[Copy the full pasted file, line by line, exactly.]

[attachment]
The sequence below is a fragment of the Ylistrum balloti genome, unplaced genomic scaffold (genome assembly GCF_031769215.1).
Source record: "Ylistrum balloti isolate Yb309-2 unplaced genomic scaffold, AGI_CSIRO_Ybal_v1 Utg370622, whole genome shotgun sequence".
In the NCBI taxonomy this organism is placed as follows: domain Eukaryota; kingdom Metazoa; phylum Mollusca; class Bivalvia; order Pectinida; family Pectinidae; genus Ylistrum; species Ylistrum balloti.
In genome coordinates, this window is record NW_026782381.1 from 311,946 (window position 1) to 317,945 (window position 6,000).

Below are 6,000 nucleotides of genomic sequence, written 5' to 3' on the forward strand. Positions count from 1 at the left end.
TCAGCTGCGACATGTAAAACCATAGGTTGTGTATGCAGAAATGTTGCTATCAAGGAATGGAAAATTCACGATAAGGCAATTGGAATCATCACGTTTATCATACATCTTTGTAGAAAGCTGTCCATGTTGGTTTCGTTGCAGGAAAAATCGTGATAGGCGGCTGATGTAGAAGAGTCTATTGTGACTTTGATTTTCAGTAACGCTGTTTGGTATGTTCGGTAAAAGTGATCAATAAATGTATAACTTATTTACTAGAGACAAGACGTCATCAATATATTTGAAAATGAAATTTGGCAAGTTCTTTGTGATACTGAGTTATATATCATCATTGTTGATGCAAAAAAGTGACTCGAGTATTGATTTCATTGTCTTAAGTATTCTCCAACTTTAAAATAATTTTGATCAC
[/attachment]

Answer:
The sequence below is a fragment of the Ylistrum balloti genome, unplaced genomic scaffold (genome assembly GCF_031769215.1).
Source record: "Ylistrum balloti isolate Yb309-2 unplaced genomic scaffold, AGI_CSIRO_Ybal_v1 Utg370622, whole genome shotgun sequence".
In the NCBI taxonomy this organism is placed as follows: domain Eukaryota; kingdom Metazoa; phylum Mollusca; class Bivalvia; order Pectinida; family Pectinidae; genus Ylistrum; species Ylistrum balloti.
In genome coordinates, this window is record NW_026782381.1 from 311,946 (window position 1) to 317,945 (window position 6,000).

Below are 6,000 nucleotides of genomic sequence, written 5' to 3' on the forward strand. Positions count from 1 at the left end.
TCAGCTGCGACATGTAAAACCATAGGTTGTGTATGCAGAAATGTTGCTATCAAGGAATGGAAAATTCACGATAAGGCAATTGGAATCATCACGTTTATCATACATCTTTGTAGAAAGCTGTCCATGTTGGTTTCGTTGCAGGAAAAATCGTGATAGGCGGCTGATGTAGAAGAGTCTATTGTGACTTTGATTTTCAGTAACGCTGTTTGGTATGTTCGGTAAAAGTGATCAATAAATGTATAACTTATTTACTAGAGACAAGACGTCATCAATATATTTGAAAATGAAATTTGGCAAGTTCTTTGTGATACTGAGTTATATATCATCATTGTTGATGCAAAAAAGTGACTCGAGTATTGATTTCATTGTCTTAAGTATTCTCCAACTTTAAAATAATTTTGATCAC